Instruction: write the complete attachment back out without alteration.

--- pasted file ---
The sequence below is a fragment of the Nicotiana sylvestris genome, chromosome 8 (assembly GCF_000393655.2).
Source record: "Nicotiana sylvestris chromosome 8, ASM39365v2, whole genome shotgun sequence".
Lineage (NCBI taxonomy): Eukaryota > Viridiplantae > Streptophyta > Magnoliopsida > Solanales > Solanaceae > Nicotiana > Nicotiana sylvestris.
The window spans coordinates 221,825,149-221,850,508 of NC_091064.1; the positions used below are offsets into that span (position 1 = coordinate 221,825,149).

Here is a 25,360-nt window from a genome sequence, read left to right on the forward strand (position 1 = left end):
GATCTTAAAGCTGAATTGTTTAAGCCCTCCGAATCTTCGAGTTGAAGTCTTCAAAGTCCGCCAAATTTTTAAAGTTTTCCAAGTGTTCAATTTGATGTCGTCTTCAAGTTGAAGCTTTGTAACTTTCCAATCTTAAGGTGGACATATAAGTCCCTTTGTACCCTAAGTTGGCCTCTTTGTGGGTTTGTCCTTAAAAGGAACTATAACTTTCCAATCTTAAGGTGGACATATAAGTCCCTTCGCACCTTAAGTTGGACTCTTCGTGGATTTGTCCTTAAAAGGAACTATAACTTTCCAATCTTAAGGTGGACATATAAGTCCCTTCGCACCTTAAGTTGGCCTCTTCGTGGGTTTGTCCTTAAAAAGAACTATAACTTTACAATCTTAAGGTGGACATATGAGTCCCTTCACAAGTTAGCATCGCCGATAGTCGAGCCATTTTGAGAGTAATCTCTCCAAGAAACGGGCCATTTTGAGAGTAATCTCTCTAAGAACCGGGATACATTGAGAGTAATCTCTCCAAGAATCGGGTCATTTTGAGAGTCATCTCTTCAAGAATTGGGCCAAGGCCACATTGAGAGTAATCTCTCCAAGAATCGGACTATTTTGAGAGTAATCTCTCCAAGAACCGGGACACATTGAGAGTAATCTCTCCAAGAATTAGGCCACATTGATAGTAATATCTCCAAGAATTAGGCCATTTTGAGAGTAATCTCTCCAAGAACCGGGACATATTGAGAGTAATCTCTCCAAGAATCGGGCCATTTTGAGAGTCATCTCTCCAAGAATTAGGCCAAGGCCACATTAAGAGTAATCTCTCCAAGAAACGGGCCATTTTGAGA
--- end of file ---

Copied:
The sequence below is a fragment of the Nicotiana sylvestris genome, chromosome 8 (assembly GCF_000393655.2).
Source record: "Nicotiana sylvestris chromosome 8, ASM39365v2, whole genome shotgun sequence".
Lineage (NCBI taxonomy): Eukaryota > Viridiplantae > Streptophyta > Magnoliopsida > Solanales > Solanaceae > Nicotiana > Nicotiana sylvestris.
The window spans coordinates 221,825,149-221,850,508 of NC_091064.1; the positions used below are offsets into that span (position 1 = coordinate 221,825,149).

Here is a 25,360-nt window from a genome sequence, read left to right on the forward strand (position 1 = left end):
GATCTTAAAGCTGAATTGTTTAAGCCCTCCGAATCTTCGAGTTGAAGTCTTCAAAGTCCGCCAAATTTTTAAAGTTTTCCAAGTGTTCAATTTGATGTCGTCTTCAAGTTGAAGCTTTGTAACTTTCCAATCTTAAGGTGGACATATAAGTCCCTTTGTACCCTAAGTTGGCCTCTTTGTGGGTTTGTCCTTAAAAGGAACTATAACTTTCCAATCTTAAGGTGGACATATAAGTCCCTTCGCACCTTAAGTTGGACTCTTCGTGGATTTGTCCTTAAAAGGAACTATAACTTTCCAATCTTAAGGTGGACATATAAGTCCCTTCGCACCTTAAGTTGGCCTCTTCGTGGGTTTGTCCTTAAAAAGAACTATAACTTTACAATCTTAAGGTGGACATATGAGTCCCTTCACAAGTTAGCATCGCCGATAGTCGAGCCATTTTGAGAGTAATCTCTCCAAGAAACGGGCCATTTTGAGAGTAATCTCTCTAAGAACCGGGATACATTGAGAGTAATCTCTCCAAGAATCGGGTCATTTTGAGAGTCATCTCTTCAAGAATTGGGCCAAGGCCACATTGAGAGTAATCTCTCCAAGAATCGGACTATTTTGAGAGTAATCTCTCCAAGAACCGGGACACATTGAGAGTAATCTCTCCAAGAATTAGGCCACATTGATAGTAATATCTCCAAGAATTAGGCCATTTTGAGAGTAATCTCTCCAAGAACCGGGACATATTGAGAGTAATCTCTCCAAGAATCGGGCCATTTTGAGAGTCATCTCTCCAAGAATTAGGCCAAGGCCACATTAAGAGTAATCTCTCCAAGAAACGGGCCATTTTGAGA